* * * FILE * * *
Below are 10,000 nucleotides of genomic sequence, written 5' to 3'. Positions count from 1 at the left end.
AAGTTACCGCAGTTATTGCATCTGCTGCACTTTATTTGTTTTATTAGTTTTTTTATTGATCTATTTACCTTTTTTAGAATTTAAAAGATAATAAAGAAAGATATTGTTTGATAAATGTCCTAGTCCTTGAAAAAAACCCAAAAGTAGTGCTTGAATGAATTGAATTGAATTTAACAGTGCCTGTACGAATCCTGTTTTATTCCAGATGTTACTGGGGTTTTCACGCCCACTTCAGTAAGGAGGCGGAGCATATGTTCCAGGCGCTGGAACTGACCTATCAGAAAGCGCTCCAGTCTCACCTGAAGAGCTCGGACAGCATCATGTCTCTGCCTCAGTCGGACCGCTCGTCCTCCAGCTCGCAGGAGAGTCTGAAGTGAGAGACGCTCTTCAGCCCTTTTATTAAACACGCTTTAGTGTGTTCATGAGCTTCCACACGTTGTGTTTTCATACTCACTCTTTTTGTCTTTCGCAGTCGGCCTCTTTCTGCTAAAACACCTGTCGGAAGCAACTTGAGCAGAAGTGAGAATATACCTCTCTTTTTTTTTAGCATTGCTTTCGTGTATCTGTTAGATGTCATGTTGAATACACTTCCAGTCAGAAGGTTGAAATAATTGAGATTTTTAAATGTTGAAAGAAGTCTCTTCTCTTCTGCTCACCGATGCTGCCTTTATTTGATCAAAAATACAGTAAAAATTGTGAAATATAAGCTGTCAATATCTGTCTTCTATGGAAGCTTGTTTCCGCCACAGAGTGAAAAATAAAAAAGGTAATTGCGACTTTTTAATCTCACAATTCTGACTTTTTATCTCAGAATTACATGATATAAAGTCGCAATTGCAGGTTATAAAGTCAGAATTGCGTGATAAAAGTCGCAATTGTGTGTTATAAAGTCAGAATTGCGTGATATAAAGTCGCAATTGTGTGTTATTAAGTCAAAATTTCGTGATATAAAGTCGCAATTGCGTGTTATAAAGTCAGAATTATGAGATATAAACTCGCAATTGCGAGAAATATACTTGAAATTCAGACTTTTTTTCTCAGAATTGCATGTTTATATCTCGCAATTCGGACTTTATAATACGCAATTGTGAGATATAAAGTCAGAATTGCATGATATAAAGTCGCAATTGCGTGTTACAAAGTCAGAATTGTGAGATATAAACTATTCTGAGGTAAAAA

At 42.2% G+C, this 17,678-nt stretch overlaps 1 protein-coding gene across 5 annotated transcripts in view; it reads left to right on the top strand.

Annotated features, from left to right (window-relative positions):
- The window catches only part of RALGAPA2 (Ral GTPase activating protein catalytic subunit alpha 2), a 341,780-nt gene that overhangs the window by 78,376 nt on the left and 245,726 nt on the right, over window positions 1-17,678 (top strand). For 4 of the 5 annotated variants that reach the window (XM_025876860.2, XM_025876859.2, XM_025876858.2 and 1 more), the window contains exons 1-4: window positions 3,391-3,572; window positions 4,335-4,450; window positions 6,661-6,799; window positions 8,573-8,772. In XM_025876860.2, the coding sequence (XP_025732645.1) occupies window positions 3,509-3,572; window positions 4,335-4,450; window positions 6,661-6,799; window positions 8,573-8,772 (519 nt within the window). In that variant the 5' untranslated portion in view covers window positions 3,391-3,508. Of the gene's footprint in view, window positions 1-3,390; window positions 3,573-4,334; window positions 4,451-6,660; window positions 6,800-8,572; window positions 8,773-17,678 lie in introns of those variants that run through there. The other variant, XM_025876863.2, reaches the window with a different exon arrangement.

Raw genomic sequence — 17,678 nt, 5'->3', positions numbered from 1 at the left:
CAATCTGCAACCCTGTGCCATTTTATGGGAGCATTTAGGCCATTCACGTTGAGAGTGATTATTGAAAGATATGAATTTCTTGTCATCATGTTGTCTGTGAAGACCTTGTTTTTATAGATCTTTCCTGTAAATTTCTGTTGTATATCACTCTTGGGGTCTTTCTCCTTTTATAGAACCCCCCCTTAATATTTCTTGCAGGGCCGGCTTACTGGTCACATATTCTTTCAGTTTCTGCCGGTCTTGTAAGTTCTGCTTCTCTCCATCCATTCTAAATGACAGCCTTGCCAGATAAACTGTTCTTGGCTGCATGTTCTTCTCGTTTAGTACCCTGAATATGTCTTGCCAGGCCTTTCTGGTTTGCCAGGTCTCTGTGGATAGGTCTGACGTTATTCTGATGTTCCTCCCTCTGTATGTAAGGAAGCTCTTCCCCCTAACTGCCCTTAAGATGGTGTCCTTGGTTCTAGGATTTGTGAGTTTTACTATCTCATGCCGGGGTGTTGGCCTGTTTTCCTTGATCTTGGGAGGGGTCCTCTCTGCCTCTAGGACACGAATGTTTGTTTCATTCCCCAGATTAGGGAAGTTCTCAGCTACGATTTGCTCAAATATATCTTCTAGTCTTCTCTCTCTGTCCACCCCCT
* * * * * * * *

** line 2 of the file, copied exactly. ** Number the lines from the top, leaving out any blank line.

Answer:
AAGTTACCGCAGTTATTGCATCTGCTGCACTTTATTTGTTTTATTAGTTTTTTTATTGATCTATTTACCTTTTTTAGAATTTAAAAGATAATAAAGAAAGATATTGTTTGATAAATGTCCTAGTCCTTGAAAAAAACCCAAAAGTAGTGCTTGAATGAATTGAATTGAATTTAACAGTGCCTGTACGAATCCTGTTTTATTCCAGATGTTACTGGGGTTTTCACGCCCACTTCAGTAAGGAGGCGGAGCATATGTTCCAGGCGCTGGAACTGACCTATCAGAAAGCGCTCCAGTCTCACCTGAAGAGCTCGGACAGCATCATGTCTCTGCCTCAGTCGGACCGCTCGTCCTCCAGCTCGCAGGAGAGTCTGAAGTGAGAGACGCTCTTCAGCCCTTTTATTAAACACGCTTTAGTGTGTTCATGAGCTTCCACACGTTGTGTTTTCATACTCACTCTTTTTGTCTTTCGCAGTCGGCCTCTTTCTGCTAAAACACCTGTCGGAAGCAACTTGAGCAGAAGTGAGAATATACCTCTCTTTTTTTTTAGCATTGCTTTCGTGTATCTGTTAGATGTCATGTTGAATACACTTCCAGTCAGAAGGTTGAAATAATTGAGATTTTTAAATGTTGAAAGAAGTCTCTTCTCTTCTGCTCACCGATGCTGCCTTTATTTGATCAAAAATACAGTAAAAATTGTGAAATATAAGCTGTCAATATCTGTCTTCTATGGAAGCTTGTTTCCGCCACAGAGTGAAAAATAAAAAAGGTAATTGCGACTTTTTAATCTCACAATTCTGACTTTTTATCTCAGAATTACATGATATAAAGTCGCAATTGCAGGTTATAAAGTCAGAATTGCGTGATAAAAGTCGCAATTGTGTGTTATAAAGTCAGAATTGCGTGATATAAAGTCGCAATTGTGTGTTATTAAGTCAAAATTTCGTGATATAAAGTCGCAATTGCGTGTTATAAAGTCAGAATTATGAGATATAAACTCGCAATTGCGAGAAATATACTTGAAATTCAGACTTTTTTTCTCAGAATTGCATGTTTATATCTCGCAATTCGGACTTTATAATACGCAATTGTGAGATATAAAGTCAGAATTGCATGATATAAAGTCGCAATTGCGTGTTACAAAGTCAGAATTGTGAGATATAAACTATTCTGAGGTAAAAA